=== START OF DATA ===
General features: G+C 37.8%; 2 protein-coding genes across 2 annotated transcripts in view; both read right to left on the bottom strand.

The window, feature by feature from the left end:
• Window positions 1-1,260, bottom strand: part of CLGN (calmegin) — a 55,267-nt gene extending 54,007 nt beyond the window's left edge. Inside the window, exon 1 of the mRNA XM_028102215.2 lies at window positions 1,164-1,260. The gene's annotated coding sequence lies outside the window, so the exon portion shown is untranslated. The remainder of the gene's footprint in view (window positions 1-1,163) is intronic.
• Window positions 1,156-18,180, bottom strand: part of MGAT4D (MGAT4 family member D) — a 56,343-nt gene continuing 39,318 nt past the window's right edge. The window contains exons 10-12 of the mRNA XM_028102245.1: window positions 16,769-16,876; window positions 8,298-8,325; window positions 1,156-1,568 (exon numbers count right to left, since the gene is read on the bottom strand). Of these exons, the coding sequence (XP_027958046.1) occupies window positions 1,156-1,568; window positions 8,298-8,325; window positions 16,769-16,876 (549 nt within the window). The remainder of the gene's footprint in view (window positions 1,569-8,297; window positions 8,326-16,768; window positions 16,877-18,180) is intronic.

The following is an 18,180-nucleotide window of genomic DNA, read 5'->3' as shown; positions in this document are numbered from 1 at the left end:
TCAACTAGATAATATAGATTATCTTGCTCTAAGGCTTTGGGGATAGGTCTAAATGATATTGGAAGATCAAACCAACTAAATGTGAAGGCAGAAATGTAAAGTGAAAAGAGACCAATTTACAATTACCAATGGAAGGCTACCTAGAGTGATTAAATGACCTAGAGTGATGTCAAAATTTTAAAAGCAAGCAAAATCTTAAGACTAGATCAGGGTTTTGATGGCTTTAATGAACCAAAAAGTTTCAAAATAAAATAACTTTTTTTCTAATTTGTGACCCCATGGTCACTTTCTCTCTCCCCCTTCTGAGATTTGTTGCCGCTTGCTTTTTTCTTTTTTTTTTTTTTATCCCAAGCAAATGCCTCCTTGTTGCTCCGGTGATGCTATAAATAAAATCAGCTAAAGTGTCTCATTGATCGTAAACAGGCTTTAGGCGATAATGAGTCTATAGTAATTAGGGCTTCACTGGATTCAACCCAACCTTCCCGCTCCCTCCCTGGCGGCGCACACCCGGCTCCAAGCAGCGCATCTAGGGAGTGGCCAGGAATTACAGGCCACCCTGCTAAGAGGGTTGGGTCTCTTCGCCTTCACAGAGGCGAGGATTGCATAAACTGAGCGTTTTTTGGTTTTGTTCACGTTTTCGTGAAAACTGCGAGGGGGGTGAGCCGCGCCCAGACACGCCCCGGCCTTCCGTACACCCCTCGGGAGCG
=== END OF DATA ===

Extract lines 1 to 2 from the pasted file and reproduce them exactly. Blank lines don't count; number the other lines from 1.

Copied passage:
General features: G+C 37.8%; 2 protein-coding genes across 2 annotated transcripts in view; both read right to left on the bottom strand.

The window, feature by feature from the left end: